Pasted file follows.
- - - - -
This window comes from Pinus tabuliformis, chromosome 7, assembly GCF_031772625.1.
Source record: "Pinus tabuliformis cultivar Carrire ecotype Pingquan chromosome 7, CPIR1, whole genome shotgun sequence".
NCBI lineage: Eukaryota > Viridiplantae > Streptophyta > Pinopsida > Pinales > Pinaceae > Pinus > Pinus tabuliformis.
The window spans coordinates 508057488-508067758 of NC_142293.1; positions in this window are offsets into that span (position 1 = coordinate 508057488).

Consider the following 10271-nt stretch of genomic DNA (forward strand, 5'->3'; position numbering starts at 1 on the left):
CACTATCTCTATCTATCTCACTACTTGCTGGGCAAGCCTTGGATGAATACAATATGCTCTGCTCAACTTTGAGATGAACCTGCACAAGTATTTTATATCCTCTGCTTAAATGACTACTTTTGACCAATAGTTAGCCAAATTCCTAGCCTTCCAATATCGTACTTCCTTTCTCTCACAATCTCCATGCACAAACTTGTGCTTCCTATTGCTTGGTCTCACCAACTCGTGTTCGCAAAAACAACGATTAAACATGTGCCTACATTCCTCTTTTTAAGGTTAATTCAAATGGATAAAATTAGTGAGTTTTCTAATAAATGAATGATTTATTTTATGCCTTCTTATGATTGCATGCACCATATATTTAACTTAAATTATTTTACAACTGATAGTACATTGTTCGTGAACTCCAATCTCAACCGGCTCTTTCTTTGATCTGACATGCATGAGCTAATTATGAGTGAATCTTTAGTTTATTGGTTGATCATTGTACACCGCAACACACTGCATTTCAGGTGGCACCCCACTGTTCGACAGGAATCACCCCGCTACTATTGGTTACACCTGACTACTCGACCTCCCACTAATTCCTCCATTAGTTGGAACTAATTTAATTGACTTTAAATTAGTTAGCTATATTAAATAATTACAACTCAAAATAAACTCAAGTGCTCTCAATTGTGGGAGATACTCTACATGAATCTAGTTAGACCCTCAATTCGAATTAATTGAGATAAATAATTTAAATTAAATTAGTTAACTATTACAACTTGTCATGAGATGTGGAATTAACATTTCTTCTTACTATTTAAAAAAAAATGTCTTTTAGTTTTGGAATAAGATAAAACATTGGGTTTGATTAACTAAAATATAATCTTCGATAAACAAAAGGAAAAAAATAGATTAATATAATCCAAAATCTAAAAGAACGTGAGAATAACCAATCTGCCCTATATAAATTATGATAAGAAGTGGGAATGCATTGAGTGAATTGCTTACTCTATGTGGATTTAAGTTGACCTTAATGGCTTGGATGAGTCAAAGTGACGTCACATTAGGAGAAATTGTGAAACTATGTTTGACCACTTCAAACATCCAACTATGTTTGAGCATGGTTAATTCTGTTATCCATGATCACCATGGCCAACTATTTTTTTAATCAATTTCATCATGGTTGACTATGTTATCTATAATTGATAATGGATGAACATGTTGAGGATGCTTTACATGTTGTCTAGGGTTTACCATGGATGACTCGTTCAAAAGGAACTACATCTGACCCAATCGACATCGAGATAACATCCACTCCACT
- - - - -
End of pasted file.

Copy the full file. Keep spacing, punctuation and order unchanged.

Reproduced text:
This window comes from Pinus tabuliformis, chromosome 7, assembly GCF_031772625.1.
Source record: "Pinus tabuliformis cultivar Carrire ecotype Pingquan chromosome 7, CPIR1, whole genome shotgun sequence".
NCBI lineage: Eukaryota > Viridiplantae > Streptophyta > Pinopsida > Pinales > Pinaceae > Pinus > Pinus tabuliformis.
The window spans coordinates 508057488-508067758 of NC_142293.1; positions in this window are offsets into that span (position 1 = coordinate 508057488).

Consider the following 10271-nt stretch of genomic DNA (forward strand, 5'->3'; position numbering starts at 1 on the left):
CACTATCTCTATCTATCTCACTACTTGCTGGGCAAGCCTTGGATGAATACAATATGCTCTGCTCAACTTTGAGATGAACCTGCACAAGTATTTTATATCCTCTGCTTAAATGACTACTTTTGACCAATAGTTAGCCAAATTCCTAGCCTTCCAATATCGTACTTCCTTTCTCTCACAATCTCCATGCACAAACTTGTGCTTCCTATTGCTTGGTCTCACCAACTCGTGTTCGCAAAAACAACGATTAAACATGTGCCTACATTCCTCTTTTTAAGGTTAATTCAAATGGATAAAATTAGTGAGTTTTCTAATAAATGAATGATTTATTTTATGCCTTCTTATGATTGCATGCACCATATATTTAACTTAAATTATTTTACAACTGATAGTACATTGTTCGTGAACTCCAATCTCAACCGGCTCTTTCTTTGATCTGACATGCATGAGCTAATTATGAGTGAATCTTTAGTTTATTGGTTGATCATTGTACACCGCAACACACTGCATTTCAGGTGGCACCCCACTGTTCGACAGGAATCACCCCGCTACTATTGGTTACACCTGACTACTCGACCTCCCACTAATTCCTCCATTAGTTGGAACTAATTTAATTGACTTTAAATTAGTTAGCTATATTAAATAATTACAACTCAAAATAAACTCAAGTGCTCTCAATTGTGGGAGATACTCTACATGAATCTAGTTAGACCCTCAATTCGAATTAATTGAGATAAATAATTTAAATTAAATTAGTTAACTATTACAACTTGTCATGAGATGTGGAATTAACATTTCTTCTTACTATTTAAAAAAAAATGTCTTTTAGTTTTGGAATAAGATAAAACATTGGGTTTGATTAACTAAAATATAATCTTCGATAAACAAAAGGAAAAAAATAGATTAATATAATCCAAAATCTAAAAGAACGTGAGAATAACCAATCTGCCCTATATAAATTATGATAAGAAGTGGGAATGCATTGAGTGAATTGCTTACTCTATGTGGATTTAAGTTGACCTTAATGGCTTGGATGAGTCAAAGTGACGTCACATTAGGAGAAATTGTGAAACTATGTTTGACCACTTCAAACATCCAACTATGTTTGAGCATGGTTAATTCTGTTATCCATGATCACCATGGCCAACTATTTTTTTAATCAATTTCATCATGGTTGACTATGTTATCTATAATTGATAATGGATGAACATGTTGAGGATGCTTTACATGTTGTCTAGGGTTTACCATGGATGACTCGTTCAAAAGGAACTACATCTGACCCAATCGACATCGAGATAACATCCACTCCACT